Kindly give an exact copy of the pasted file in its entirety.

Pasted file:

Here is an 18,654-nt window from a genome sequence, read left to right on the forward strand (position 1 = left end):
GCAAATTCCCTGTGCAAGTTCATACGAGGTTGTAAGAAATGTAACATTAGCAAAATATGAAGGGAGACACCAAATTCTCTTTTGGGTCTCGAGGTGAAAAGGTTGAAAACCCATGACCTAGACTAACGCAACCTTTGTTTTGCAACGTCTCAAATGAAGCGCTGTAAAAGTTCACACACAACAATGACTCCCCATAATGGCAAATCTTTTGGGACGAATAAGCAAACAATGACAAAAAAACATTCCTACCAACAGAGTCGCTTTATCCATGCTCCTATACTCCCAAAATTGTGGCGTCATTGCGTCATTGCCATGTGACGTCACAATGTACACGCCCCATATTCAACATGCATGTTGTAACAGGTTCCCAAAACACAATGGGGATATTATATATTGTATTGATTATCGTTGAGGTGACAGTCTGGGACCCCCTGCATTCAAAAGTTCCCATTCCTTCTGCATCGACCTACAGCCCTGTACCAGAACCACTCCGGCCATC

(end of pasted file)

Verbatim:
Here is an 18,654-nt window from a genome sequence, read left to right on the forward strand (position 1 = left end):
GCAAATTCCCTGTGCAAGTTCATACGAGGTTGTAAGAAATGTAACATTAGCAAAATATGAAGGGAGACACCAAATTCTCTTTTGGGTCTCGAGGTGAAAAGGTTGAAAACCCATGACCTAGACTAACGCAACCTTTGTTTTGCAACGTCTCAAATGAAGCGCTGTAAAAGTTCACACACAACAATGACTCCCCATAATGGCAAATCTTTTGGGACGAATAAGCAAACAATGACAAAAAAACATTCCTACCAACAGAGTCGCTTTATCCATGCTCCTATACTCCCAAAATTGTGGCGTCATTGCGTCATTGCCATGTGACGTCACAATGTACACGCCCCATATTCAACATGCATGTTGTAACAGGTTCCCAAAACACAATGGGGATATTATATATTGTATTGATTATCGTTGAGGTGACAGTCTGGGACCCCCTGCATTCAAAAGTTCCCATTCCTTCTGCATCGACCTACAGCCCTGTACCAGAACCACTCCGGCCATC